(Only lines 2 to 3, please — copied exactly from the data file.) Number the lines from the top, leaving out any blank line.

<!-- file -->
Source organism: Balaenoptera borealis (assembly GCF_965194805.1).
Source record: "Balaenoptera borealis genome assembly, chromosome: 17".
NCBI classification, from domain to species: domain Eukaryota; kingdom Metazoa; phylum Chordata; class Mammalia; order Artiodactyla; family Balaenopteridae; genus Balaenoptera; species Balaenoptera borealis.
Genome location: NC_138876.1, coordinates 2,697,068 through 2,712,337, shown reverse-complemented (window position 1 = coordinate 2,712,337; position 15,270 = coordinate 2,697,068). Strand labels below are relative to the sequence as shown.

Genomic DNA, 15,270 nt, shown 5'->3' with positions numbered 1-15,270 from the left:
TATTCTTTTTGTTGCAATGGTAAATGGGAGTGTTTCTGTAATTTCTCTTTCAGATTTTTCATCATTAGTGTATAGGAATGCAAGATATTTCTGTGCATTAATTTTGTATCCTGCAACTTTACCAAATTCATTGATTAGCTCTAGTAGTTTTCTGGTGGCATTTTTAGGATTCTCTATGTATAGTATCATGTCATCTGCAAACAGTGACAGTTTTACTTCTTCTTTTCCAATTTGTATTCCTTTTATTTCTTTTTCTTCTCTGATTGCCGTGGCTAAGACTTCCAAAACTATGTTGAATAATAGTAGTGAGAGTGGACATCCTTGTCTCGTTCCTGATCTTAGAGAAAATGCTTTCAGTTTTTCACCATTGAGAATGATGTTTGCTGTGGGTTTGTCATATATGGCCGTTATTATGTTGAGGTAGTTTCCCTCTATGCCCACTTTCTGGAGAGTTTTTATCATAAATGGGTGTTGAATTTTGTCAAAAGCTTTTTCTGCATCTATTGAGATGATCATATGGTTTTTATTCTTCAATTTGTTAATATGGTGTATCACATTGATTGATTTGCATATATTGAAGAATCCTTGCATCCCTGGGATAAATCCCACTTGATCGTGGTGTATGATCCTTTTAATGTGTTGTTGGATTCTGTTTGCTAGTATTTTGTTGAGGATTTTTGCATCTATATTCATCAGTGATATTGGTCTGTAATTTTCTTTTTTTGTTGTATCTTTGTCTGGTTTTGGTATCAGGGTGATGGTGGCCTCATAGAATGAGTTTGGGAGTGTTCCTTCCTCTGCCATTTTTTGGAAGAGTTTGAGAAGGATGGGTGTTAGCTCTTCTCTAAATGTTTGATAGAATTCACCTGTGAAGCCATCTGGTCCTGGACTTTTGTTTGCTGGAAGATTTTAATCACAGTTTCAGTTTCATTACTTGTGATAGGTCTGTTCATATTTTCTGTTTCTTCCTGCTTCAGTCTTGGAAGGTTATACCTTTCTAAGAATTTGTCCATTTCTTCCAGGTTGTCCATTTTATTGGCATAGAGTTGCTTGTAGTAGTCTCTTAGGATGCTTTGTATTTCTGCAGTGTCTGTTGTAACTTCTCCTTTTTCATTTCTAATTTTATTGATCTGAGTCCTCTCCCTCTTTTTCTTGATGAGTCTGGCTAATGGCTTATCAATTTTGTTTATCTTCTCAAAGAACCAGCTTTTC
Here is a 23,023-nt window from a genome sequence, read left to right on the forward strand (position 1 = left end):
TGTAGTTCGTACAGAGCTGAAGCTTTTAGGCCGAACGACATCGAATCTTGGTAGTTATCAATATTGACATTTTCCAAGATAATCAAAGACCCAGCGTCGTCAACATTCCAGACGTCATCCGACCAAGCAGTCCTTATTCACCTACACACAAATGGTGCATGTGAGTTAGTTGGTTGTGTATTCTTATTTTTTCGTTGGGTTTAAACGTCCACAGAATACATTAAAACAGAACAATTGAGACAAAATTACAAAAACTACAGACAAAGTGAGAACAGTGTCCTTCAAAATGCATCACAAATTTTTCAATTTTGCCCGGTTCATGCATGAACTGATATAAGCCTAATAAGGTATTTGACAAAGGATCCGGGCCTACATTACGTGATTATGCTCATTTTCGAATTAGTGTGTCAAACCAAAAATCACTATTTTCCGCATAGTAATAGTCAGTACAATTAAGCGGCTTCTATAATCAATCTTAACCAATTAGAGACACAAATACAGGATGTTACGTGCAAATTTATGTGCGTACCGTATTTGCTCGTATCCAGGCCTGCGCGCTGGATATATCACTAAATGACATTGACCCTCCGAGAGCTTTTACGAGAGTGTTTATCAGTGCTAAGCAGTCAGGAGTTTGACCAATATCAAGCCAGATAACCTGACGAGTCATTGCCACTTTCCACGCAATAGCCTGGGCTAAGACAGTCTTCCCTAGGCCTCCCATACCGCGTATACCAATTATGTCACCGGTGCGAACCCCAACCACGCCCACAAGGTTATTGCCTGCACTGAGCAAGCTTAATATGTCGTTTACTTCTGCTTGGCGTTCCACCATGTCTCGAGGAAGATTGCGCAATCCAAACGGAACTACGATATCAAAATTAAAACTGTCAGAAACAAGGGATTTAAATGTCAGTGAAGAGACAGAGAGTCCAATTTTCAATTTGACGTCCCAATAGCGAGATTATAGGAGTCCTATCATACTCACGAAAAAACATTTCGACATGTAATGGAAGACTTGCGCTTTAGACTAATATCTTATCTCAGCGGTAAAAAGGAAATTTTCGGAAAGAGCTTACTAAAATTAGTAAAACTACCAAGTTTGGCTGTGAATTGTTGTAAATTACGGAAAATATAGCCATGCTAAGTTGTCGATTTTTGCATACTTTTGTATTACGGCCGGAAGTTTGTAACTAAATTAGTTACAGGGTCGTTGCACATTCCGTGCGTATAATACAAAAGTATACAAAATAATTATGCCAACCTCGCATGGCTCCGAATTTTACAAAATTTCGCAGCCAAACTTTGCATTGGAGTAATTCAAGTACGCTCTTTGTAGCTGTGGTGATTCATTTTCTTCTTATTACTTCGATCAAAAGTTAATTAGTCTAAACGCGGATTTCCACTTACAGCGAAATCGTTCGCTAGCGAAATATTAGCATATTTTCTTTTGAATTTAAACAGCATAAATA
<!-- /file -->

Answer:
Source record: "Balaenoptera borealis genome assembly, chromosome: 17".
NCBI classification, from domain to species: domain Eukaryota; kingdom Metazoa; phylum Chordata; class Mammalia; order Artiodactyla; family Balaenopteridae; genus Balaenoptera; species Balaenoptera borealis.